Other Factors in a Teen’s Decision to Use

Your teen’s substance problems can certainly mirror your own or those of someone else in your bloodline, but genetics are only half the story — even in families with a long history of addiction. Other factors are always in play, and they may not be obvious at first.

Your child’s environment and the family’s overall relationship will almost certainly be a factor in their drug habit. Additional factors might include the following:

  • The neighborhood you live in
  • The quality of their education
  • The availability of drugs in their school
  • Whether or not their friends are using
  • Peer pressure
  • Traumatic experiences (e.g. witnessing violence, parents’ divorce, serious injury)
  • Thrill-seeking personality
  • Developmental problems

Understanding more about your genetics can help you paint a fuller picture of your teen’s propensity for drug or alcohol abuse. But don’t neglect other aspects of your child’s life. Be sure you set them up in a school you can trust, and get to know their friends as best you can. Staying involved in your child’s life will help you identify any struggles they may be going through (e.g.relationship woes, difficulty in class, possible mental health issues, etc.) so you can work to resolve their problems before they turn to drugs. Talk with addiction counselors if you notice signs of an addiction, or fear your child is at risk for abusing substances.

Does Your Teenager Need Help?

A family history of alcoholism or drug abuse does not mean your child is destined to become an addict. However, it does mean you need to keep an extra eye out for the signs of addiction. If you do notice signs, now is the time to turn the tide. The longer addiction endures, the harder it is to treat.

Begin by talking to a professional who is well-versed in substance abuse, and can guide you as you take steps to ensure your child is safe. This might mean making an appointment with your family doctor or a local rehab professional. Also, our addiction advisors at TheRecoveryVillage.com are available to talk to you confidentially and for free. Give us a call if you’d like to talk to someone about your family’s situation, have questions about inpatient or outpatient drug rehab, wish for a professional opinion on whether your child needs rehab, or would like to discuss anything else relating to your child’s substance use. We want to help you and we are always here for you.

It’s never too late to reverse the trend of substance abuse in the family. We’ve helped many families who have struggled with addiction, and we want to help you now, too. Take the first step towards preventing a rocky history from repeating — call us today.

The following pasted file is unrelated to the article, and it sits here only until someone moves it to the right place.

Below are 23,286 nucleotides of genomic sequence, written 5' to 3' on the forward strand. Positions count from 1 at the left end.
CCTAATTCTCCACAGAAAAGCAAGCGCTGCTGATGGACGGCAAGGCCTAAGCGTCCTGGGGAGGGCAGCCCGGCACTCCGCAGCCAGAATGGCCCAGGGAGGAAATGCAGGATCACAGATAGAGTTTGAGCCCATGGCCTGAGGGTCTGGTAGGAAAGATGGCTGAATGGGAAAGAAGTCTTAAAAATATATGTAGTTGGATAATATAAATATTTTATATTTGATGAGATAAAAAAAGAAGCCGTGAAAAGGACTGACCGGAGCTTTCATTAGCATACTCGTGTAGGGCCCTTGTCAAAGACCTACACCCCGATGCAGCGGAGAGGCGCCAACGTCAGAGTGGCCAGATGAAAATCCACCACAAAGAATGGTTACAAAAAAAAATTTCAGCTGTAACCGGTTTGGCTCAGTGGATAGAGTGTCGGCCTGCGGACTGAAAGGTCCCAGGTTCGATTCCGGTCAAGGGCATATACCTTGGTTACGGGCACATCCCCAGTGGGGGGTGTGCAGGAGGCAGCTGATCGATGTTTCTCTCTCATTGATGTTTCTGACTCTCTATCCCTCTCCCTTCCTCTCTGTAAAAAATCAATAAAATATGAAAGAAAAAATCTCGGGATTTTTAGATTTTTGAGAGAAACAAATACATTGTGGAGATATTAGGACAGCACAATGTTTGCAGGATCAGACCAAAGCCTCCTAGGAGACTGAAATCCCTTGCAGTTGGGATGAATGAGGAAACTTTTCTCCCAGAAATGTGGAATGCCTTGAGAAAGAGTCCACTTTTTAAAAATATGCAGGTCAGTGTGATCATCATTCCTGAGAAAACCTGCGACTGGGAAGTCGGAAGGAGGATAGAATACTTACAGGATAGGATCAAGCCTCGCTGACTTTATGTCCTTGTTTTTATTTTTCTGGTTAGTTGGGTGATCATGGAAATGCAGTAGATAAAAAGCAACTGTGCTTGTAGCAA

http://abcnews.go.com/Health/Wellness/dr[…]/story?id=25728024#1Lombardi, Lisa. “Is Drug Addiction Genetic?” ABC News. Yahoo!-ABC News Network, 25 Sept. 2014. Web. 29 Mar. 2016.

http://www.ncbi.nlm.nih.gov/pmc/articles/PMC2715956/Bevilacqua, L., and D. Goldman. “Genes and Addictions.” PubMed Central (PMC). National Institutes of Health, 27 July 2009. Web. 29 Mar. 2016.

https://teens.drugabuse.gov/blog/post/re[…]n-hereditary-updatedBellum, Sara. “Real Teens Ask: Is Addiction Hereditary?” NIDA for Teens. National Institute on Drug Abuse, 2 July 2014. Web. 29 Mar. 2016.

http://www.cleveland.com/healthfit/index[…]oholics_face_in.htmlZeltner, Brie. “Children of Alcoholics Face Increased Addiction Risk, Other Health Problems | Cleveland.com.” Cleveland.com. Advance Digital, 18 Sept. 2012. Web. 29 Mar. 2016.

Medical Disclaimer

The Recovery Village aims to improve the quality of life for people struggling with substance use or mental health disorder with fact-based content about the nature of behavioral health conditions, treatment options and their related outcomes. We publish material that is researched, cited, edited and reviewed by licensed medical professionals. The information we provide is not intended to be a substitute for professional medical advice, diagnosis or treatment. It should not be used in place of the advice of your physician or other qualified healthcare providers.